Saturday, October 02, 2004

 

Star Trek books

I recently just finished reading a Star Trek book. I used to plough my way through them and made a point of getting them out the library (although i caught up with what the library were getting in). They are easy reads and I have never treated them as anything else. I liked them because I enjoyed the extra stories about my favourite characters particularly after the show ended. Most of them (if not them all) I have come to realise are just fanfiction. Some of them even have what a lot of people call Mary Sue's. This printed form of fanfiction is surprisingly (or maybe not so surprisingly) popular.

These books can be found in kids books too. The Mary-Kate and Ashley books are an example of this. When I was young we had Sweet Valley and then the point horror books as easy reads. My teacher didn't think that I was reading books appropriate to my level and so my dad came home with a huge pile of books. This was how I fell in love with Isaac Asimov. At the time I was grateful to my dad for the books but a little miffed at my teacher. She obviously had only seen me reading point horror but even then I was reading other things.

My point is that these days I have become a bit of a snob when it comes to reading. There are certain books I wouldn't touch simply because it is trash. An easy read without complex storylines or writing. Yes, I know a little hypocritical from someone who reads Star Trek books as a break. It almost seems as though I have turned into my teacher.

It got me thinking. Should we really look down our noses at people who read books we consider to be drivel? How do we know that this isn't just a quick read to them. And others who do read them regularly shouldn't we congratulate them just for reading? There are so many people out there who never pick up a book. So what if the ones who are reading mass market books have never picked up a classic. Sure, they are missing out on a lot but still they are reading.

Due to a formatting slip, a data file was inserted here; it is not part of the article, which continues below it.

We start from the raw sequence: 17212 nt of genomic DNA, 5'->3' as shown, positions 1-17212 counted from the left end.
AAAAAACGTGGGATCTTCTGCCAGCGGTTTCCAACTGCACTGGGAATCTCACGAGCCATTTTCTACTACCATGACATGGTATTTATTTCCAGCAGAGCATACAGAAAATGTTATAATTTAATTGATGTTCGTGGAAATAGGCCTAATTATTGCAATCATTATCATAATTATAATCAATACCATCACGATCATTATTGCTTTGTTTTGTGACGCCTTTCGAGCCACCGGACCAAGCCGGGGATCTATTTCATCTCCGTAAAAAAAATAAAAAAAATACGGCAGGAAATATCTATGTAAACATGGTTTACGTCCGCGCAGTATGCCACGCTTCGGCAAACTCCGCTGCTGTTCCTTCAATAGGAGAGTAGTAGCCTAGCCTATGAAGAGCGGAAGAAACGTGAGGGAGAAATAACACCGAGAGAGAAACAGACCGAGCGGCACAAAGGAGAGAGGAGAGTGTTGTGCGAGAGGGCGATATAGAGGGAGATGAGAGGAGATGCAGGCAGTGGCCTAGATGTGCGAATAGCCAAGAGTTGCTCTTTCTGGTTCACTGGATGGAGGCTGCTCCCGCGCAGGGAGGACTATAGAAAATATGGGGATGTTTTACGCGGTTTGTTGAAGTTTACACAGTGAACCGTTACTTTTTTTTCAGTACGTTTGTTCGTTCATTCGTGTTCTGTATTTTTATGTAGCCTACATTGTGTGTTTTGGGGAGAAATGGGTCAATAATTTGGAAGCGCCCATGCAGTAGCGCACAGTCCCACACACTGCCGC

It is the same with children. When I was tutoring it was difficult to get children to read. So few of them wanted to do it. When they did find something they enjoyed we encouraged them to continue. For children who didn't read it didn't matter that they weren't brilliantly written as long as they were reading.

Comments:
I agree and feel the same way you do on many of the points. I see people reading drivel, and I scoff, considering (like you) I have read more meaty books, like Alastair Reynolds. "Why would they want to read that garbage?" But it is so true that many don't read. And the fact that someone uses their imagination enough to read A BOOK (no matter what) it is encouraging.

(I, too, have read some fan fiction. I am into the Star Wars books. But they too for me are easy reads.)

One thing that crossed my mind about this was watching the son of a friend of mine reading Harry Potter. I would not waste my time reading Harry Potter. But it was good to see a teenager reading it, and so enthralled by it that he would take the book with him anywhere he went, seizing every opportunity to read.
 
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